The Proliferation vs. Differentiation Decision
Cell proliferation and differentiation are regulated in a highly coordinated and inverse manner during development and tissue homeostasis. Terminal differentiation usually coincides with cell cycle exit and is thought to engage stable transcriptional repression of cell cycle genes. We study the robustness of the post-mitotic state, using C. elegans muscle cells and neurons as our model.
G1 Cyclin/CDK expression induces mitotic events in body-wall muscle cells. (A) Control animal expressing a GFP::H2B fusion protein in body-wall muscle. (B) Animals that express Pmyo-3::CYE-1, Pmyo-3::CDK-2AF and Pmyo-3::GFP::H2B together show chromosome condensation (arrow) and nuclear division (arrowhead) in differentiated body-wall muscle. (C) Quantification of mitotic events for each Cyclin/CDK combination at the L3 stage. Each dot represents the number of mitotic muscle nuclei (with condensed DNA, metaphase or anaphase figures or nuclear division) in a single animal. In each animal, 58 muscle nuclei anterior of the prospective vulva were counted, to exclude muscle cells formed during post-embryonic development in the Mesoblast lineage. The highest mitotic index was 12% (7/58) in the strain with both Cyclin/CDKs. Error bars represent S.E.M.
In preliminary experiments, we found that expression of a single cell cycle kinase together with its regulatory partner (Cyclin) induces a large number of cell division genes in muscle cells. While Cyclin D and E kinases often show similar activities, only C. elegans Cyclin D with CDK4 triggers DNA replication in muscle, and this complex induces a much broader transcriptional response than Cyclin E/CDK2. Despite activation of a substantial cell cycle program, Cyclin/CDK expression did not induce complete muscle cell division and failed to induce some key cell cycle regulators. Our results highlight distinct activities of Cyclin D and Cyclin E kinases, and indicate that cell-cycle gene expression remains remarkably flexible in differentiated cells. We propose that the post-mitotic state of differentiated cells is maintained by tight control of a limited set of regulatory genes (Korzelius et al., Plos Genetics, in press).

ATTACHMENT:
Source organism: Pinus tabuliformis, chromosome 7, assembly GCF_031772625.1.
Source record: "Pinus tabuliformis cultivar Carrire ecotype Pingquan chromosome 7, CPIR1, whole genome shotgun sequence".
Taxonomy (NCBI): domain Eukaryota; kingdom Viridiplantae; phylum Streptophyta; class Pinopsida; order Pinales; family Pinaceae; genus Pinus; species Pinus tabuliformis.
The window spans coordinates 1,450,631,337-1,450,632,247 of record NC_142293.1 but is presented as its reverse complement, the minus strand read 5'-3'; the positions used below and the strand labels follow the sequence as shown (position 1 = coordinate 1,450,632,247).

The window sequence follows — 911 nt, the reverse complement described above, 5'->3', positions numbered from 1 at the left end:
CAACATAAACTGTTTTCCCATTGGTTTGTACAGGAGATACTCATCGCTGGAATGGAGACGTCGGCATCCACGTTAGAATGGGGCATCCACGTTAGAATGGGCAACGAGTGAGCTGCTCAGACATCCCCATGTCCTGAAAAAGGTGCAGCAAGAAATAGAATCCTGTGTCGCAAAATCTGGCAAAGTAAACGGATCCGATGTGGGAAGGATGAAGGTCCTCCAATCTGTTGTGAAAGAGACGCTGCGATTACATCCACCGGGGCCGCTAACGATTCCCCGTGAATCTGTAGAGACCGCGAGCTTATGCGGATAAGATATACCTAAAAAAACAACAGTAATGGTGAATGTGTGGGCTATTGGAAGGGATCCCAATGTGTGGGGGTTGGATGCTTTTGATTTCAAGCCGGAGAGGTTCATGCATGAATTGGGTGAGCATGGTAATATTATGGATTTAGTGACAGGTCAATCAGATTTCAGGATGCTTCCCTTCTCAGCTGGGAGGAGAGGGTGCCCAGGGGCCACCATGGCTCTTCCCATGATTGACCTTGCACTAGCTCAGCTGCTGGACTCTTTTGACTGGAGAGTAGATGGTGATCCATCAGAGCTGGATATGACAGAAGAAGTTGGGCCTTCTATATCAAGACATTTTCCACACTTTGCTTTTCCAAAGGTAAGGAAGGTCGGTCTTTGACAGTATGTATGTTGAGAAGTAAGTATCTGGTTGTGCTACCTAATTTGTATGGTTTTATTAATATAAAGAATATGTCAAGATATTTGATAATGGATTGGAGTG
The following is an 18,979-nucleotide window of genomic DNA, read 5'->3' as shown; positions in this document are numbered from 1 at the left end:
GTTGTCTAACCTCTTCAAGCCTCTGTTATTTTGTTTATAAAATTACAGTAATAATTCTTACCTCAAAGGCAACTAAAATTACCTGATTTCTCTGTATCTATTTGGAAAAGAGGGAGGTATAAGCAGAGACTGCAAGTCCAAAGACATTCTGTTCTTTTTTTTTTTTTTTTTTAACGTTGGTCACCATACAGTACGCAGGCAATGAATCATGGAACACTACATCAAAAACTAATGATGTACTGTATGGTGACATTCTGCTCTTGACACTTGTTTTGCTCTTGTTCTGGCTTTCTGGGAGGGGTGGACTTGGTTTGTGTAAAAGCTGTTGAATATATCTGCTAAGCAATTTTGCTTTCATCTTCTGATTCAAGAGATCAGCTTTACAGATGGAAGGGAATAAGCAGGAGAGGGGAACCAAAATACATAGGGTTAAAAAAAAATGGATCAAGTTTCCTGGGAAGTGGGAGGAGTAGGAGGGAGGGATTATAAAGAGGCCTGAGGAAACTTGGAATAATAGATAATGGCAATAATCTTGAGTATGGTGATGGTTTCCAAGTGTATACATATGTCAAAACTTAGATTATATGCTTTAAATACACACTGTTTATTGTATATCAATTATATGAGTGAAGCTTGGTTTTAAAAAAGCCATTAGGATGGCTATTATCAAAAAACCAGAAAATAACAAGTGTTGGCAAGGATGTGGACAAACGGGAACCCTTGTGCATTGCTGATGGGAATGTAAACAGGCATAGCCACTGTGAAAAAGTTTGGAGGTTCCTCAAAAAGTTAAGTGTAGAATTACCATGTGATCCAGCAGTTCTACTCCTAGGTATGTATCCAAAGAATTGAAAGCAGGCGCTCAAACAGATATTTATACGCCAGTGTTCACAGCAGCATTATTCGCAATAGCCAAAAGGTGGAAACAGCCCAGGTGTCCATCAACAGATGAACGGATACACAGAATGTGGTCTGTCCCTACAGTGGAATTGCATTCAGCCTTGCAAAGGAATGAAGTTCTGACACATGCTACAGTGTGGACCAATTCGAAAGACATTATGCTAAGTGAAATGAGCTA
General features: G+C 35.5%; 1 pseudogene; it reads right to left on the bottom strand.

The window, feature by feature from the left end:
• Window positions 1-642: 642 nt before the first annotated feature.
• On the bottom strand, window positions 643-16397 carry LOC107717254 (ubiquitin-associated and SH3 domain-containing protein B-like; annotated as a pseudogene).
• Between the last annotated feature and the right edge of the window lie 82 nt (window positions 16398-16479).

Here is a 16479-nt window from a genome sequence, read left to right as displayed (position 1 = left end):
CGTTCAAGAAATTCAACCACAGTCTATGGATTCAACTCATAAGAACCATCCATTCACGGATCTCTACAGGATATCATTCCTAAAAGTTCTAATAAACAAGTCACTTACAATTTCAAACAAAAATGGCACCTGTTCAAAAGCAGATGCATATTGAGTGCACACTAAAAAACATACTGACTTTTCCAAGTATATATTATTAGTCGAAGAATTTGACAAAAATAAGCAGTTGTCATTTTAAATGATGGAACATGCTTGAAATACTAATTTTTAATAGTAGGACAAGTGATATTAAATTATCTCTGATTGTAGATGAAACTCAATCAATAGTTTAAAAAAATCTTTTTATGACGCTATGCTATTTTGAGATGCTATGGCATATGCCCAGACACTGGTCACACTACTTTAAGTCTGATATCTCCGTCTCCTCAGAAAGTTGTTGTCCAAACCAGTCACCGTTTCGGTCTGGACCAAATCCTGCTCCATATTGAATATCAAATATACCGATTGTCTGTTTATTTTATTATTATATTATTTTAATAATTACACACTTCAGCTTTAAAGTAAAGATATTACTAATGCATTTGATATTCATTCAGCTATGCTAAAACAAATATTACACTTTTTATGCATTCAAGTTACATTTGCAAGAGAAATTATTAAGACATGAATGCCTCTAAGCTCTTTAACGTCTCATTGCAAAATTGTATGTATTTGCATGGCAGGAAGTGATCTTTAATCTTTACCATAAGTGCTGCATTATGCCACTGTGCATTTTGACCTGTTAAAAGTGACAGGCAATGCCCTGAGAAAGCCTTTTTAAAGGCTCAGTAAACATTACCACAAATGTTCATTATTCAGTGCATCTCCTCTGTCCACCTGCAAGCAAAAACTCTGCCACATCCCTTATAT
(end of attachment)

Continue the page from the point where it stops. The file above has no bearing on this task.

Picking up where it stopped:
Currently, we use forward and reverse genetic screens to identify the crucial blocks to cell cycle re-entry in differentiated muscle cells and neurons.